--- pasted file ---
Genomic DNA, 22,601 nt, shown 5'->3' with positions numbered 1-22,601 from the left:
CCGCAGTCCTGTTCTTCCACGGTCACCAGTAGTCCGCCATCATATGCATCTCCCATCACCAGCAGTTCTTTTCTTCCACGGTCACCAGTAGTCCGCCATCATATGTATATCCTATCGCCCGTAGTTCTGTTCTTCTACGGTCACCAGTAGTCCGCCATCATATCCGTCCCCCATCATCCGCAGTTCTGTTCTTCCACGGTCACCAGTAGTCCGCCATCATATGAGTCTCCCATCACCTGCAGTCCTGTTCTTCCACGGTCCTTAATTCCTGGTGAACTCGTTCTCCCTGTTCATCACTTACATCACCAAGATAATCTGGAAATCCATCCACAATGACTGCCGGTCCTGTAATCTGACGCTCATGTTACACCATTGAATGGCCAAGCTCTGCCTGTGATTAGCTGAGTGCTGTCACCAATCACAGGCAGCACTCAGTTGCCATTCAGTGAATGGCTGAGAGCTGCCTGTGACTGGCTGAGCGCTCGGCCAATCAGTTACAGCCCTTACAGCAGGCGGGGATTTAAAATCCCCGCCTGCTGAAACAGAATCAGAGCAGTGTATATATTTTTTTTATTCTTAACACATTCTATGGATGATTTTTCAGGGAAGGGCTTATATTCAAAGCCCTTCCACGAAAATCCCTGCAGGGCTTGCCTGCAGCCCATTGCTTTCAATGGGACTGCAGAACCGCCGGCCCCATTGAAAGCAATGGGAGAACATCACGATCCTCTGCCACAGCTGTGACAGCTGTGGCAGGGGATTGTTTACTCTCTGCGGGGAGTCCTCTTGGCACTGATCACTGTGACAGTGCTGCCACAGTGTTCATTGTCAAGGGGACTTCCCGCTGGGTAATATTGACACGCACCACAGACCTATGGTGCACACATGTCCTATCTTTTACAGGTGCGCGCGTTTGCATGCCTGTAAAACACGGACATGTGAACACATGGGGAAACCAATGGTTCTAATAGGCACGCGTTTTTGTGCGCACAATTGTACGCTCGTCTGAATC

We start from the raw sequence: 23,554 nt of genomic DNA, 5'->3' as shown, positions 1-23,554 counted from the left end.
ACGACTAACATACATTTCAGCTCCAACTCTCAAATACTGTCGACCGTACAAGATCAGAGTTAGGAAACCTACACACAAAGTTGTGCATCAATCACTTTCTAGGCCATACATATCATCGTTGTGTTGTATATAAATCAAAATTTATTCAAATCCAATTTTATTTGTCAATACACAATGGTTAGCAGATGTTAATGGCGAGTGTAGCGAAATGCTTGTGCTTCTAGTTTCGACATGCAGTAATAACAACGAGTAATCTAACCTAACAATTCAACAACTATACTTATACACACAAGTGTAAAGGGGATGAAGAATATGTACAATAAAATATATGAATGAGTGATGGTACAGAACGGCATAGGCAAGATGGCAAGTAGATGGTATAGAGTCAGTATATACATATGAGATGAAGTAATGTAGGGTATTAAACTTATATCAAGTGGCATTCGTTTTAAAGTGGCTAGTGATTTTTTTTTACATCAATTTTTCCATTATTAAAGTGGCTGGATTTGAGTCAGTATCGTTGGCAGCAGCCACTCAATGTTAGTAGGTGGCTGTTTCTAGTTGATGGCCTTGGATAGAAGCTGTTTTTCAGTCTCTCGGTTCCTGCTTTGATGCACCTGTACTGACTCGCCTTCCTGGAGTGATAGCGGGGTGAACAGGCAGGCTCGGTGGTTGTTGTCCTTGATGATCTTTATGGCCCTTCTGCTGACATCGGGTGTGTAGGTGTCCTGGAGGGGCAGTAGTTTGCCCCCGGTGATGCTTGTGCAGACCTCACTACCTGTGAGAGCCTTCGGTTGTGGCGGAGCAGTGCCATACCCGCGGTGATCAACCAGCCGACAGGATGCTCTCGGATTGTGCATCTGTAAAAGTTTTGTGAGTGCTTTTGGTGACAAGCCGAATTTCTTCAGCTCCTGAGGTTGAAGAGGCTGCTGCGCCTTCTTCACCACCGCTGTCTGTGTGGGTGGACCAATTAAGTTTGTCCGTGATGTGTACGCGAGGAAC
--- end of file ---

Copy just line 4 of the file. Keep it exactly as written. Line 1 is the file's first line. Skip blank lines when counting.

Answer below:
ACGACTAACATACATTTCAGCTCCAACTCTCAAATACTGTCGACCGTACAAGATCAGAGTTAGGAAACCTACACACAAAGTTGTGCATCAATCACTTTCTAGGCCATACATATCATCGTTGTGTTGTATATAAATCAAAATTTATTCAAATCCAATTTTATTTGTCAATACACAATGGTTAGCAGATGTTAATGGCGAGTGTAGCGAAATGCTTGTGCTTCTAGTTTCGACATGCAGTAATAACAACGAGTAATCTAACCTAACAATTCAACAACTATACTTATACACACAAGTGTAAAGGGGATGAAGAATATGTACAATAAAATATATGAATGAGTGATGGTACAGAACGGCATAGGCAAGATGGCAAGTAGATGGTATAGAGTCAGTATATACATATGAGATGAAGTAATGTAGGGTATTAAACTTATATCAAGTGGCATTCGTTTTAAAGTGGCTAGTGATTTTTTTTTACATCAATTTTTCCATTATTAAAGTGGCTGGATTTGAGTCAGTATCGTTGGCAGCAGCCACTCAATGTTAGTAGGTGGCTGTTTCTAGTTGATGGCCTTGGATAGAAGCTGTTTTTCAGTCTCTCGGTTCCTGCTTTGATGCACCTGTACTGACTCGCCTTCCTGGAGTGATAGCGGGGTGAACAGGCAGGCTCGGTGGTTGTTGTCCTTGATGATCTTTATGGCCCTTCTGCTGACATCGGGTGTGTAGGTGTCCTGGAGGGGCAGTAGTTTGCCCCCGGTGATGCTTGTGCAGACCTCACTACCTGTGAGAGCCTTCGGTTGTGGCGGAGCAGTGCCATACCCGCGGTGATCAACCAGCCGACAGGATGCTCTCGGATTGTGCATCTGTAAAAGTTTTGTGAGTGCTTTTGGTGACAAGCCGAATTTCTTCAGCTCCTGAGGTTGAAGAGGCTGCTGCGCCTTCTTCACCACCGCTGTCTGTGTGGGTGGACCAATTAAGTTTGTCCGTGATGTGTACGCGAGGAAC